MADISON, Wis.--Since the highly controversial program to record the genetic profile of the population of Iceland began a few months ago, fewer than two percent of the nation's 275,000 citizens have refused to participate, according to Kari Stefansson, head and founder of DeCode Genetics, the Icelandic bioinformatics firm authorized by the government to gather the data.
That cooperation has come in spite of mostly negative publicity: A public relations firm hired by DeCode found that 75 percent of 700 news articles about the project that appeared prior to passage of a law permitting it were unfavorable.
Stefansson was invited by the University of Wisconsin Program in Medical Ethics and the Ethics Committee of the University of Wisconsin Hospital and Clinics to speak here recently about DeCode's project, which he said is designed to gain understanding of genetic markers for disease by correlating data from Iceland's healthcare network with its citizens' genetic and genealogical data.
As an example of the sort of question the project seeks to answer, Stefansson noted that in Iceland emphysema occurs only among smokers. Yet among smokers, only 15 percent develop the disorder, and they come from four large families. Understanding the genetic factors could help elucidate the origins of the disease and the way environmental factors such as smoking interact with an individual's genetics.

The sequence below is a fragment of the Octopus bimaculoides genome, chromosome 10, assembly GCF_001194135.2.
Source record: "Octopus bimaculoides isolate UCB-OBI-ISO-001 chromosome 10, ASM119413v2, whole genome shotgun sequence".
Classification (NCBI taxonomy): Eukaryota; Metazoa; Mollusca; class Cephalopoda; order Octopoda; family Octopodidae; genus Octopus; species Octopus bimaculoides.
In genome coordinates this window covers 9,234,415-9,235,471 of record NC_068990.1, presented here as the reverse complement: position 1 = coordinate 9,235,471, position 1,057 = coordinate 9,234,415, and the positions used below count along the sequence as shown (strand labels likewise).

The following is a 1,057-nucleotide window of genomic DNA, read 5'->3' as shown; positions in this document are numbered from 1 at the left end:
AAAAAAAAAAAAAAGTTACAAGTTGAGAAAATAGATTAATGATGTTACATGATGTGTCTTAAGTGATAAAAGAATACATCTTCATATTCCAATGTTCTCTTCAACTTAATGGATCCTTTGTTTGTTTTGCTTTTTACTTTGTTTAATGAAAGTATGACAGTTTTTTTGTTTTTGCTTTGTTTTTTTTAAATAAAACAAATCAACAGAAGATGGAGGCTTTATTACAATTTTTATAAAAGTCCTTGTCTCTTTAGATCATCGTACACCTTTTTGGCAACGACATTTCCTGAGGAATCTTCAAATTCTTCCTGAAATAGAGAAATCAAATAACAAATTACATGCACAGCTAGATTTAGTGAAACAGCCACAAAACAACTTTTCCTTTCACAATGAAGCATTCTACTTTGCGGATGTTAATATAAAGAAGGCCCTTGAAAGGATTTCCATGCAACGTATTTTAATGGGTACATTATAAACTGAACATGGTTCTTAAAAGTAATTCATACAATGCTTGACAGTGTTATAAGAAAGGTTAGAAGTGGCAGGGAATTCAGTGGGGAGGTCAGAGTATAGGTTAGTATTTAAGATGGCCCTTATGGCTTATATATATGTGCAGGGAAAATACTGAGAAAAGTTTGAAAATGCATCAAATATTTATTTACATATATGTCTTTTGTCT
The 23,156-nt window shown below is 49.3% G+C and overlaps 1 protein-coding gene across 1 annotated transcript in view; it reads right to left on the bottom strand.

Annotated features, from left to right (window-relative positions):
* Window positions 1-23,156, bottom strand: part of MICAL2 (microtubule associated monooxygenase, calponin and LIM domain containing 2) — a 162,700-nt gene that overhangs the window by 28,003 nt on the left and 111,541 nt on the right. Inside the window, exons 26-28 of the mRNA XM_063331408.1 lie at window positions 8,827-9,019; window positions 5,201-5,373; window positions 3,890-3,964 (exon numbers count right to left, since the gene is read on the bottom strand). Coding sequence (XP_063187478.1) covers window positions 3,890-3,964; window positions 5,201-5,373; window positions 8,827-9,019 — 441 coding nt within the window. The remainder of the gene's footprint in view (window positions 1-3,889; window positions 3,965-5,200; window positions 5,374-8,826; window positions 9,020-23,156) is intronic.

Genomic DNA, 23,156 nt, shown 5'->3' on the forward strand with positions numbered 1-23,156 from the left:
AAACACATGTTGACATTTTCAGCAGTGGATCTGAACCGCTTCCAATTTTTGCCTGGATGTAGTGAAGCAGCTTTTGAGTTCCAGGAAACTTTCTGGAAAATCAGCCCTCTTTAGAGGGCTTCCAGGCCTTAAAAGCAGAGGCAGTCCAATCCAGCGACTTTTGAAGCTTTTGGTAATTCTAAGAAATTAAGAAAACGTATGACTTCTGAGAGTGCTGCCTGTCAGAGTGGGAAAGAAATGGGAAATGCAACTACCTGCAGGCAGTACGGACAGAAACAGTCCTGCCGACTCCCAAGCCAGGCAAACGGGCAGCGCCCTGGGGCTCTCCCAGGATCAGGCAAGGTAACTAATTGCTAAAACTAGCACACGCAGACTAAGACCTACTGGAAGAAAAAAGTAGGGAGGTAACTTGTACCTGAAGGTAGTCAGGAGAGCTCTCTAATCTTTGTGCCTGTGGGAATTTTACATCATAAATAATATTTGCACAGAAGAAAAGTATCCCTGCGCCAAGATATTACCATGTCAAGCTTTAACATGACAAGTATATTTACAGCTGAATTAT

Responding to some common concerns about the project, Stefansson emphasized that DeCode does not intend to deprive academic researchers of free access to genetic data, and said he is eager to see foreign academicians collaborate with Icelandic researchers on scientific projects. Companies, however, will pay, he said.
Confidentiality, Stefansson assured the audience of physicians and researchers, will be protected by a doubly encrypted database. He downplayed concerns about invasion of privacy, noting that healthcare data has been centralized in Iceland for 49 years without being abused. To those worried about insurance companies using the data to discriminate, Stefansson suggested criminalizing such practices.
Iceland's physicians will access the data in the form of markers relevant to certain diseases. No patient names will be used; instead, certain characteristics will be linked to a particular disease. It would be up to physicians to match those characteristics to particular patients.
And while he spoke of his "visceral dislike" for the idea of patenting a "part of my own body," he said the practice is the only way to pay the $500 million cost of bringing drugs to market.